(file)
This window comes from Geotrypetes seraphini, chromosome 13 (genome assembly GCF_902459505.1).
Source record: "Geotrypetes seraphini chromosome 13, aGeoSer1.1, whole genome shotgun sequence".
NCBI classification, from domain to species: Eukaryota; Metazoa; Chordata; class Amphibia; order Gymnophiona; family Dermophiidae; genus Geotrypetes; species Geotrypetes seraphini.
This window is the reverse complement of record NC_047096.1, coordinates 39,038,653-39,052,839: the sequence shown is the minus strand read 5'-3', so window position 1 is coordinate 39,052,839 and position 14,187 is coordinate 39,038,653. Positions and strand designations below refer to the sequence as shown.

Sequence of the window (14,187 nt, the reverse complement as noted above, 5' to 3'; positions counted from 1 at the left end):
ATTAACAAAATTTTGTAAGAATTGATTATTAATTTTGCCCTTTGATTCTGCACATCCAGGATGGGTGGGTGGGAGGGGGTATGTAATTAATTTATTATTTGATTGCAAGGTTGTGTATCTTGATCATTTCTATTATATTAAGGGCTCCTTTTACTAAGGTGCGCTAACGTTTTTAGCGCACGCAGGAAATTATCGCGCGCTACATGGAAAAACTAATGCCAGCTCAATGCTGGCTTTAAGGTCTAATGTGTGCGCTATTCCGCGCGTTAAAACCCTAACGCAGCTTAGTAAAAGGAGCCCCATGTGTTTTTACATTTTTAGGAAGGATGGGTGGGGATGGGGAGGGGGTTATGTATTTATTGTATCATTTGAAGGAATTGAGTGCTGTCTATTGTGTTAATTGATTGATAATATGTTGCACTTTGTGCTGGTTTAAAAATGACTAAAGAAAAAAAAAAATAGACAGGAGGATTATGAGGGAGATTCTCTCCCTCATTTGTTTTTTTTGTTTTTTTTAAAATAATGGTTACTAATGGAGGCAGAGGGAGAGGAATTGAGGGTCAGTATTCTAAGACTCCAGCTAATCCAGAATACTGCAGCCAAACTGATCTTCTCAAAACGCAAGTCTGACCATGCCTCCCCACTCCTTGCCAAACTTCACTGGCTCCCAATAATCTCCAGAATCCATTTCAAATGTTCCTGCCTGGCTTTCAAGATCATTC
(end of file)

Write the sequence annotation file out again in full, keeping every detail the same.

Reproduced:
This window comes from Geotrypetes seraphini, chromosome 13 (genome assembly GCF_902459505.1).
Source record: "Geotrypetes seraphini chromosome 13, aGeoSer1.1, whole genome shotgun sequence".
NCBI classification, from domain to species: Eukaryota; Metazoa; Chordata; class Amphibia; order Gymnophiona; family Dermophiidae; genus Geotrypetes; species Geotrypetes seraphini.
This window is the reverse complement of record NC_047096.1, coordinates 39,038,653-39,052,839: the sequence shown is the minus strand read 5'-3', so window position 1 is coordinate 39,052,839 and position 14,187 is coordinate 39,038,653. Positions and strand designations below refer to the sequence as shown.

Sequence of the window (14,187 nt, the reverse complement as noted above, 5' to 3'; positions counted from 1 at the left end):
ATTAACAAAATTTTGTAAGAATTGATTATTAATTTTGCCCTTTGATTCTGCACATCCAGGATGGGTGGGTGGGAGGGGGTATGTAATTAATTTATTATTTGATTGCAAGGTTGTGTATCTTGATCATTTCTATTATATTAAGGGCTCCTTTTACTAAGGTGCGCTAACGTTTTTAGCGCACGCAGGAAATTATCGCGCGCTACATGGAAAAACTAATGCCAGCTCAATGCTGGCTTTAAGGTCTAATGTGTGCGCTATTCCGCGCGTTAAAACCCTAACGCAGCTTAGTAAAAGGAGCCCCATGTGTTTTTACATTTTTAGGAAGGATGGGTGGGGATGGGGAGGGGGTTATGTATTTATTGTATCATTTGAAGGAATTGAGTGCTGTCTATTGTGTTAATTGATTGATAATATGTTGCACTTTGTGCTGGTTTAAAAATGACTAAAGAAAAAAAAAAATAGACAGGAGGATTATGAGGGAGATTCTCTCCCTCATTTGTTTTTTTTGTTTTTTTTAAAATAATGGTTACTAATGGAGGCAGAGGGAGAGGAATTGAGGGTCAGTATTCTAAGACTCCAGCTAATCCAGAATACTGCAGCCAAACTGATCTTCTCAAAACGCAAGTCTGACCATGCCTCCCCACTCCTTGCCAAACTTCACTGGCTCCCAATAATCTCCAGAATCCATTTCAAATGTTCCTGCCTGGCTTTCAAGATCATTC